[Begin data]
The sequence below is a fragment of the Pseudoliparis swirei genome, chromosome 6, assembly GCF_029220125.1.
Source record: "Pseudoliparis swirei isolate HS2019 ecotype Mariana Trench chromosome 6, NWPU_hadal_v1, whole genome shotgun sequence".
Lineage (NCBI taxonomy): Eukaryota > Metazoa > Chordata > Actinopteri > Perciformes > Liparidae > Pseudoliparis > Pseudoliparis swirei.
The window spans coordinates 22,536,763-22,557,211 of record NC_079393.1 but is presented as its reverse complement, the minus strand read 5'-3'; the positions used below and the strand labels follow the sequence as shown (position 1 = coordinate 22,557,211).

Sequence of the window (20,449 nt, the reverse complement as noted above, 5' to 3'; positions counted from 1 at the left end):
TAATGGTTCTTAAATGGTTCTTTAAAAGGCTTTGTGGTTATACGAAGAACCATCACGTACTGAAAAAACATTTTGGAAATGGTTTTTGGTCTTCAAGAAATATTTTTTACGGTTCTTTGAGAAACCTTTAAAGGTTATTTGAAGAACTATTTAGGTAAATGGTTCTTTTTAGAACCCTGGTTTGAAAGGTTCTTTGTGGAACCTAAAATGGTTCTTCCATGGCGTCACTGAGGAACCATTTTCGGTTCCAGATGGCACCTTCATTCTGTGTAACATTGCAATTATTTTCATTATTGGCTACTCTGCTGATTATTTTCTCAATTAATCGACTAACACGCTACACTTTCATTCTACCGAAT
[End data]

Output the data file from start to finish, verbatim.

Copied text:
The sequence below is a fragment of the Pseudoliparis swirei genome, chromosome 6, assembly GCF_029220125.1.
Source record: "Pseudoliparis swirei isolate HS2019 ecotype Mariana Trench chromosome 6, NWPU_hadal_v1, whole genome shotgun sequence".
Lineage (NCBI taxonomy): Eukaryota > Metazoa > Chordata > Actinopteri > Perciformes > Liparidae > Pseudoliparis > Pseudoliparis swirei.
The window spans coordinates 22,536,763-22,557,211 of record NC_079393.1 but is presented as its reverse complement, the minus strand read 5'-3'; the positions used below and the strand labels follow the sequence as shown (position 1 = coordinate 22,557,211).

Sequence of the window (20,449 nt, the reverse complement as noted above, 5' to 3'; positions counted from 1 at the left end):
TAATGGTTCTTAAATGGTTCTTTAAAAGGCTTTGTGGTTATACGAAGAACCATCACGTACTGAAAAAACATTTTGGAAATGGTTTTTGGTCTTCAAGAAATATTTTTTACGGTTCTTTGAGAAACCTTTAAAGGTTATTTGAAGAACTATTTAGGTAAATGGTTCTTTTTAGAACCCTGGTTTGAAAGGTTCTTTGTGGAACCTAAAATGGTTCTTCCATGGCGTCACTGAGGAACCATTTTCGGTTCCAGATGGCACCTTCATTCTGTGTAACATTGCAATTATTTTCATTATTGGCTACTCTGCTGATTATTTTCTCAATTAATCGACTAACACGCTACACTTTCATTCTACCGAAT